Highlights of Musical

About the works

The Coming Decline of Frevo

Tambourine Playing in Brazil

The African Influence in Brazilian Music

Frevo Steps and Music

Art and Artists

In Terms of Music from São Paulo

A Mistaken Analysis of a Brazilian Rhythm

Scales in Brazilian Folk Music

The Indians of Petrópolis

Índios or Cabôcos of Petrópolis

Notes on Playing Marbles

Variations on the Boi

Variations on the Baião

Variations on the Maxixe






A Gazeta - São Paulo, December 12, 1959.


        Around 1922 the Carnival in Petrópolis [in the state of Rio de Janeiro] exhibited distinct characteristics. For some years they continued, with plenty of costumes, confetti, lança-perfume and the traditional parade in the Praça da Liberdade square and on 15 de Novembro Avenue. That is where many people would pile up on the greens by the river that crosses the city to watch the parade of open vehicles from another era, trucks and animal-drawn carts. The people anxiously awaited those gifted showmen, even though they did use the same costumes year after year. The Petrópolis Carnival reached its peak in precisely 1927.

        At that time you would still see choros [which radio now calls regional groups] generating excitement on the streets, instead of today’s loudspeakers that would be perfectly useful if they were limited to providing information; rather, they just interfere with the people’s singing. Nonetheless, what most characterized the Petrópolis Carnival was the organized groups that took to the streets: the Ranchos and the Índios. The first participated only on the last day of Carnival, because they were headquartered in remote neighborhoods. They no longer go into the city, but stay largely in the Cascatinha neighborhood, which has a Carnival that gets better every year. I couldn’t say how many Ranchos are still in the city.

        As a boy, the Índios fascinated me with their spectacularly colorful costumes, dynamic, energetic dances and loud vocal-percussive music. These groups have resisted the forces of vacationers, the famous hotel along the Rio-Petrópolis highway, radio, etc. I don’t know how many groups existed at one time, but I was told there were four in the 1953 Carnival. All of them have that curious mix of whites [mainly of Iberian origin], blacks, browns and sometimes blondes of German descent – these with their Germanic physiques stuck in those macaw plumes...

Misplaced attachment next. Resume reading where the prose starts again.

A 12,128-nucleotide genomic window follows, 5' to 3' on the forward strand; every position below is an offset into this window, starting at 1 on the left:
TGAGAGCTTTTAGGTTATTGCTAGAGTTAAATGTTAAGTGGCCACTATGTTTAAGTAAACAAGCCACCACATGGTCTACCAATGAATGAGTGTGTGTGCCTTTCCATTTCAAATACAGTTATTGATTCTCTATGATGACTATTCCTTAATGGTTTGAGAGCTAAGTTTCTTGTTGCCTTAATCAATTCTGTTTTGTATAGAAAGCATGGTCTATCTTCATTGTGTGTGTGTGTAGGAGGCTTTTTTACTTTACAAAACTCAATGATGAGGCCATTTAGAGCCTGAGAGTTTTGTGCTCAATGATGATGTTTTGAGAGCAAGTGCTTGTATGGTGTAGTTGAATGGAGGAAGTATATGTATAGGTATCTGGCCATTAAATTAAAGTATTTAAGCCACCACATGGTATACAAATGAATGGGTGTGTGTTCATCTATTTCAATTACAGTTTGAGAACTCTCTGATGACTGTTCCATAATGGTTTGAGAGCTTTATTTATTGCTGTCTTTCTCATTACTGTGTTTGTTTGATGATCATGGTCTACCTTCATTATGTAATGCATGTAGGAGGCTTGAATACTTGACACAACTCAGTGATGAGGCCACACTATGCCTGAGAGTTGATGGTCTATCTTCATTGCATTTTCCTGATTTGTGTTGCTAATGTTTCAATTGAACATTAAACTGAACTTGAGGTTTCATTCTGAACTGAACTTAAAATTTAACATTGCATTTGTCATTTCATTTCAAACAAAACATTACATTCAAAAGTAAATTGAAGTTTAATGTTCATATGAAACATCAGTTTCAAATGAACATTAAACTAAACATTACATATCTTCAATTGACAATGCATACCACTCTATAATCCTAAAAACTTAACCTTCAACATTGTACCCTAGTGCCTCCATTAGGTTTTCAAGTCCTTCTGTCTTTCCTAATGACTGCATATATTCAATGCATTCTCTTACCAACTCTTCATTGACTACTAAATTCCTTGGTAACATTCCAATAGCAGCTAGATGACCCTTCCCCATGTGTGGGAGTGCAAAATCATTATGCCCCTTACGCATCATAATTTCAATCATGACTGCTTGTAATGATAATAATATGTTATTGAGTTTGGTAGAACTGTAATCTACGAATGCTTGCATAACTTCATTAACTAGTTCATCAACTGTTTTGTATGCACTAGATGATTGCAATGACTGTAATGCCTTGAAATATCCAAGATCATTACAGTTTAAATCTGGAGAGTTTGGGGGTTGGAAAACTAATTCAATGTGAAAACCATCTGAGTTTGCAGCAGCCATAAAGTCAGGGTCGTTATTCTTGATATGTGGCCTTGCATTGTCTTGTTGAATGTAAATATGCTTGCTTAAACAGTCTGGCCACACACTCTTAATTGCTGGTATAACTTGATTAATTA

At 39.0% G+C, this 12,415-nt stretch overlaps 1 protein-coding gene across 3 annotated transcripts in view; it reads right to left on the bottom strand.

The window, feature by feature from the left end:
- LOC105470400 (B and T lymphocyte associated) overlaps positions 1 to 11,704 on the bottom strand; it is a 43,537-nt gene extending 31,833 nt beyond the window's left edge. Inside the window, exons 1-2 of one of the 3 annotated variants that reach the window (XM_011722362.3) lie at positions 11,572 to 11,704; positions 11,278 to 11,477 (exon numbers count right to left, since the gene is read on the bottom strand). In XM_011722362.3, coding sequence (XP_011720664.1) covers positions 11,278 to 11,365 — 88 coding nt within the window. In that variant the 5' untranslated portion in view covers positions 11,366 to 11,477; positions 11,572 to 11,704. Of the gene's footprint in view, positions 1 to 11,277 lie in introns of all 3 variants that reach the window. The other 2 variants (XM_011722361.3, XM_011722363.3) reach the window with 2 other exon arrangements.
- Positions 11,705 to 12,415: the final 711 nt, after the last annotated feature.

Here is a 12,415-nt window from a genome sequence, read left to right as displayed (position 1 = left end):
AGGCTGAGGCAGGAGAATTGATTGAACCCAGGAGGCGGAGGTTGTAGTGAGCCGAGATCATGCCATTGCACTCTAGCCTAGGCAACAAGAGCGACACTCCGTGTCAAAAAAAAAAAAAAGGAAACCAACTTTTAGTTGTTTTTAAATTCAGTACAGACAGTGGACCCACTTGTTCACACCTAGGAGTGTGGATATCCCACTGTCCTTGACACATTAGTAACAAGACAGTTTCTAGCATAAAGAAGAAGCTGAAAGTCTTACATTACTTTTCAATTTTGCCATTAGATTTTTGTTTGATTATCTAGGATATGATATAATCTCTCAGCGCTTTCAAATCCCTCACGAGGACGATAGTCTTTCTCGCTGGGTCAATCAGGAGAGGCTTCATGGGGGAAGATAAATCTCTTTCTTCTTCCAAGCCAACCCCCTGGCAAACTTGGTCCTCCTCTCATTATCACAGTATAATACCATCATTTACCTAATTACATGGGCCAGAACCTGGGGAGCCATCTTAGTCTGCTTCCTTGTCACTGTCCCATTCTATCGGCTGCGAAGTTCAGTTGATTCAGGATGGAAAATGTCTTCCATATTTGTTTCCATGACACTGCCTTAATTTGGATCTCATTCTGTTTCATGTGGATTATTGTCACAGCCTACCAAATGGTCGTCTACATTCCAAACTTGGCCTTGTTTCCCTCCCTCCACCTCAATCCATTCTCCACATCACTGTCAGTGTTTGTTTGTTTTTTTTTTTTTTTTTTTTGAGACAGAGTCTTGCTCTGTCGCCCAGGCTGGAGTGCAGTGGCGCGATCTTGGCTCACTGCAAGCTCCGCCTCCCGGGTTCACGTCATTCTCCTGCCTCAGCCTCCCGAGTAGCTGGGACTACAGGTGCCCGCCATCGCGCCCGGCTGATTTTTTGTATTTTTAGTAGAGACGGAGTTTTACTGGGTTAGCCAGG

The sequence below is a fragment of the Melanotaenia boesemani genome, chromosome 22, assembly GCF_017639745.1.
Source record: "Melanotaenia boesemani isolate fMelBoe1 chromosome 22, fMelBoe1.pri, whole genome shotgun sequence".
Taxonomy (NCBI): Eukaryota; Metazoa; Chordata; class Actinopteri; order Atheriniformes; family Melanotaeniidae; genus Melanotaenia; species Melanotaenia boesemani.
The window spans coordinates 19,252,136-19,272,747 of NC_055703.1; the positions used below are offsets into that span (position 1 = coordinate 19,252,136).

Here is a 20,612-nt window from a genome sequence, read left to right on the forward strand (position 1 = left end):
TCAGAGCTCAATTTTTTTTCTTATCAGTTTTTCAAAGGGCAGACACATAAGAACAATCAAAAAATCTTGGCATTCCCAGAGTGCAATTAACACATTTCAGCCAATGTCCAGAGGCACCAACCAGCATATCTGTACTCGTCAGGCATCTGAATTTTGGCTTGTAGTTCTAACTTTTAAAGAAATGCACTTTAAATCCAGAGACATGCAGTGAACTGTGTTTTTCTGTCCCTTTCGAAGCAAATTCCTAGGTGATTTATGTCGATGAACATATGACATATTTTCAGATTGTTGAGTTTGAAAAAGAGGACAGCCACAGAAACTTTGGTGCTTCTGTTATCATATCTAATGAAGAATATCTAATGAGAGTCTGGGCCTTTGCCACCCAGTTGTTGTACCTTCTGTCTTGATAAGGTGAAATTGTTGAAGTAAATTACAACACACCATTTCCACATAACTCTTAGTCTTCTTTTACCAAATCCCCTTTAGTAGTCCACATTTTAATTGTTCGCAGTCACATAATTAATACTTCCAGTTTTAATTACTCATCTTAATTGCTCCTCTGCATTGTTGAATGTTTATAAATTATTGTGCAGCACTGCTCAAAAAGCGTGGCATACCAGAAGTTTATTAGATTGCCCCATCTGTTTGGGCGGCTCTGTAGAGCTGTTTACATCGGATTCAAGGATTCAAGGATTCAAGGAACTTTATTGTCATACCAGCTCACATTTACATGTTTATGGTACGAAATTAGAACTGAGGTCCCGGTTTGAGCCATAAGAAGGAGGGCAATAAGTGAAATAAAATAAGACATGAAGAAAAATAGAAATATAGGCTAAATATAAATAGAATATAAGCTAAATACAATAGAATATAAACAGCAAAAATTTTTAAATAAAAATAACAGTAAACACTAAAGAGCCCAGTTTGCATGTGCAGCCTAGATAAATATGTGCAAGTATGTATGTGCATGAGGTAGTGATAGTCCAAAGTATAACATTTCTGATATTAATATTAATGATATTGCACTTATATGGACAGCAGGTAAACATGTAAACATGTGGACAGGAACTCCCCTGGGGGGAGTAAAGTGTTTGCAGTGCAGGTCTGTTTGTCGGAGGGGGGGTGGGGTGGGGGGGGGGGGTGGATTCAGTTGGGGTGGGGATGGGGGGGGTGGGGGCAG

During the 1953 Carnival I visited the Grêmio Carnavalesco Estrela do Morin in the neighborhood its name indicates. This group existed at least as far back as 1906, when it was called the Grupo Carnavalesco Destemidos do Morin. After many name and leadership changes it settled with the current name in 1946.


        Until 1949 all the Índios were men, and little by little the group fell apart. But around then the need to excite people about participating in Carnival led the group to accept women. The people liked the change... and their enthusiasm for Grêmio Carnavalesco Estrela do Morin was reborn.

        I could not document much in one day of research, and there is no way I could even describe the group’s costumes or the beauty of their colors. Those who are interested may refer to the article published in O Cruzeiro on March 3, 1953.

        At that time the group was composed of around fifty extras, men, women and children, each dressed for his role: King, Queen, Beacons, one man and one woman; Old Man or Clown; Standard-bearer, woman; Shepherds, six [whose outfits were not exactly what the role would suggest]; Tambourine players, five men wearing shorts and bodices decorated with sequins; Snare drum players, six men dressed like those above; Caboco-Verão, whose role was to “see” the path they would take, doing reconnaissance so that “in case of danger” the group could prepare itself. The “danger” here recalls longstanding rivalries between similar groups in Petrópolis, which gave rise to earlier conflicts; Caboco-Feiticeiro, the medicine man; and lastly the Cabocos, or as they are commonly called, the Índios, twenty-two children and adults. In fact, the Índios or Cabocos are such crowd pleasers and get so much attention they began to call the group “Indians”: men not dressed for the forest or as musicians are called Guerreiros (warriors).

        In addition to the Standard, I should mention some other objects the group carried: a small axe made of wood; Bodoque or Bodoque-de-Caboco, simply a bow but whose name refers to the bow and arrow together, both 150 centimeters long. The group had only two Bodoques, carried by the Cabocas who attended the Standard-bearer; many wooden Arrows, smaller than the Bodoque, that the dancing Cabocos used; a Shield with a small arrow, carried by each boy; a Bastão, the Clown’s thick staff; an Animal or Animals, depending on how many the group had, called “conquered animal,” symbolizing man’s fight “against the beasts,” and therefore man’s fight for survival in the jungles.

        The Cabocos have a chief; the Cacique. He carries a trumpet made from a bull’s horn, blowing just one sound from it. Like the hunting horn, the instrument [...]